After a local boutique told her it would happily stock her handbags, Mitchell reached out to a local Dallas seamstress to help her produce her first order. Eventually, as demand grew, Mitchell moved her manufacturing to New York City, where she continues to produce her line today.

“There was a steep learning curve,” Mitchell admits. “The hardest part was learning how to efficiently and effectively communicate my design ideas to make my products. I had to learn to speak their language – I brought little clay models of the bags to my first meeting, not knowing that I needed sketches with exact dimensions!”

Allison Mitchell the label has always been a learning process, and it still is. Without a design school background, Mitchell relied on her real-world experience in running her first business as education. More importantly, however, she had the confidence and courage to be bold and follow her dream. These virtues have helped her thrive in an industry driven by innovation and creativity.

Leaping into St. Louis

It was only recently that Mitchell made the boldest decision for her brand: moving to St. Louis.

“For both my husband and I, St. Louis was initially a hard sell,” Mitchell admits. “Neither of us have family in the area, and we weren’t sure that it was the right choice for a fashion business.”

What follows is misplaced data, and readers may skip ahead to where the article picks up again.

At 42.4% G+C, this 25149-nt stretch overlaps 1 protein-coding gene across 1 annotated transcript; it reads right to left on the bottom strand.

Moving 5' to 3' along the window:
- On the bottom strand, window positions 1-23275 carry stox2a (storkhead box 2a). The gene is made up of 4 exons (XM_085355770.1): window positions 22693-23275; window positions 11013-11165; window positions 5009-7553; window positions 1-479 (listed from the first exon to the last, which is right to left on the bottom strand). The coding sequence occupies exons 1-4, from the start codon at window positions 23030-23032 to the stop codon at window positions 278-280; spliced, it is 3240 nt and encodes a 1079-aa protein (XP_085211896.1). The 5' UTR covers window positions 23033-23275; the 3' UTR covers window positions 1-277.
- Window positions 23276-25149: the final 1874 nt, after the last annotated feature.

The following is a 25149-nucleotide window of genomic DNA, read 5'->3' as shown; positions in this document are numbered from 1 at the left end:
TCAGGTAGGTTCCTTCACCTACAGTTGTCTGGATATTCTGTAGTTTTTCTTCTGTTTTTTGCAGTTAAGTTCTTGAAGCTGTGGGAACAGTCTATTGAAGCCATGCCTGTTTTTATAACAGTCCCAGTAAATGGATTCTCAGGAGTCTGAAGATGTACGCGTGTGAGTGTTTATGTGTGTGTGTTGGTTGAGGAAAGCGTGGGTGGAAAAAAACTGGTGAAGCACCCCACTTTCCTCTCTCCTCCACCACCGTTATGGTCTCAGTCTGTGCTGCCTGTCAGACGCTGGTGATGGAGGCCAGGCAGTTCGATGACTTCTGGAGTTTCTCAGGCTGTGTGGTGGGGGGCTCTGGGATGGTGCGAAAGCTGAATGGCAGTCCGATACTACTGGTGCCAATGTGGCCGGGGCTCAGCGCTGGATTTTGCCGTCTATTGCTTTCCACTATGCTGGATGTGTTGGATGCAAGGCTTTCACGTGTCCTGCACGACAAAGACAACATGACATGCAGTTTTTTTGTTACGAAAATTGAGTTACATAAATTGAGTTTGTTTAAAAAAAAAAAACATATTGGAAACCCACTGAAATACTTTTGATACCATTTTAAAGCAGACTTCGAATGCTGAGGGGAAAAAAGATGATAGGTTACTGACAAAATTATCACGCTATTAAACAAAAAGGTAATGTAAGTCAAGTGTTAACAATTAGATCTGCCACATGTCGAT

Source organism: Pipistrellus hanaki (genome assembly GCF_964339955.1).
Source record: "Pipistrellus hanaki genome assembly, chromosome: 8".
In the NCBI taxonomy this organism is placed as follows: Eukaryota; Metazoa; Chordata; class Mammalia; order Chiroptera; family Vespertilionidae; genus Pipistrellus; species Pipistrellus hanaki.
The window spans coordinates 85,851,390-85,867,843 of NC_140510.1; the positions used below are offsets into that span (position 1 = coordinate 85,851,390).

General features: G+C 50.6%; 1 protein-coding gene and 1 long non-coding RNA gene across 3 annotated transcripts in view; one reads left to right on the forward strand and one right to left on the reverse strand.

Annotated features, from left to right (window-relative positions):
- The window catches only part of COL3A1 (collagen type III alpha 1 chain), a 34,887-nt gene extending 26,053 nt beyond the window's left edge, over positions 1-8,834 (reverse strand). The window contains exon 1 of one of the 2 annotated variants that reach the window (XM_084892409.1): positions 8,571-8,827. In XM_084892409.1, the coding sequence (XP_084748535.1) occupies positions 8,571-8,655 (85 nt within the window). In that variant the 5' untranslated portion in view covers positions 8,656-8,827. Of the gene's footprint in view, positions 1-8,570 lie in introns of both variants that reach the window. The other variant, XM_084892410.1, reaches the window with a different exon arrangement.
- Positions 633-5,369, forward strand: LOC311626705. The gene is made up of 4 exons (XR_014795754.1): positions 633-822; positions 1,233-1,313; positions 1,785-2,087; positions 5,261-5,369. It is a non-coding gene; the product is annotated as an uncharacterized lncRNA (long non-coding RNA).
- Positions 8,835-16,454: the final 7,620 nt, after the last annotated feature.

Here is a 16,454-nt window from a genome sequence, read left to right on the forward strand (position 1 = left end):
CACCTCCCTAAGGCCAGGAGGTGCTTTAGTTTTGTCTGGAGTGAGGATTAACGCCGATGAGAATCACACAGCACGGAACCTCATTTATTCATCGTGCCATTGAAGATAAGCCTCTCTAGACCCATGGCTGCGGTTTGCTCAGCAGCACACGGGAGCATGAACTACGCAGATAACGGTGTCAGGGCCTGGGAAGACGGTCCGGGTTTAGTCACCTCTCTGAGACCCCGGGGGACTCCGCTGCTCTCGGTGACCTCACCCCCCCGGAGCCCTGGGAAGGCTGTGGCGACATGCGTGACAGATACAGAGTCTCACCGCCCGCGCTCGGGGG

But visits to St. Louis convinced Mitchell that her business could thrive there. She changed her tune after exploring the city’s burgeoning fashion scene.

“St. Louis is on the cusp of a new wave of artistic development,” Mitchell explains. “Designers are coming here to serve the flourishing market for higher-end goods, and plenty of influential people are ready to support those artists.”

But what sold the city was the connections that entrepreneurship organizations like the St. Louis Fashion Fund and Arch Grants could offer her: “I saw that I could continue to develop my brand in New York without paying the premium of living there.”

Don’t Let Fear Talk You Out of Your Own Ability

It seems that St. Louis is doing Mitchell – and the Allison Mitchell brand – proud. Mitchell recently launched her latest collection, complete with bold bags in a number of innovative shapes and hides, including a striking asymmetrical yellow calfskin bucket purse.

Mitchell is using her Arch Grant to fulfill orders from retail partners for her Fall/Winter 2018 collection, which will available in stores in September. In-house sample development promises to significantly cut costs, so as the business grows, her plan is to integrate sample development in St. Louis by hiring her own manufacturing team.

“It is my hope to use St. Louis as a central operations location for in-house sample development, inventory storage, and product shipment.”

Mitchell continues to fearlessly pursue her vision. As an early entrant into the fashion startup ecosystem in St. Louis, it hasn’t always been easy adjusting to her new locale and her new life. But due to her unwavering confidence in her own abilities and a deep commitment to her dreams, Mitchell has never shied away from any challenge.

Her greatest advice? “Just do things and then course-correct later. Don’t wait until everything is perfect, because that can be fear talking.”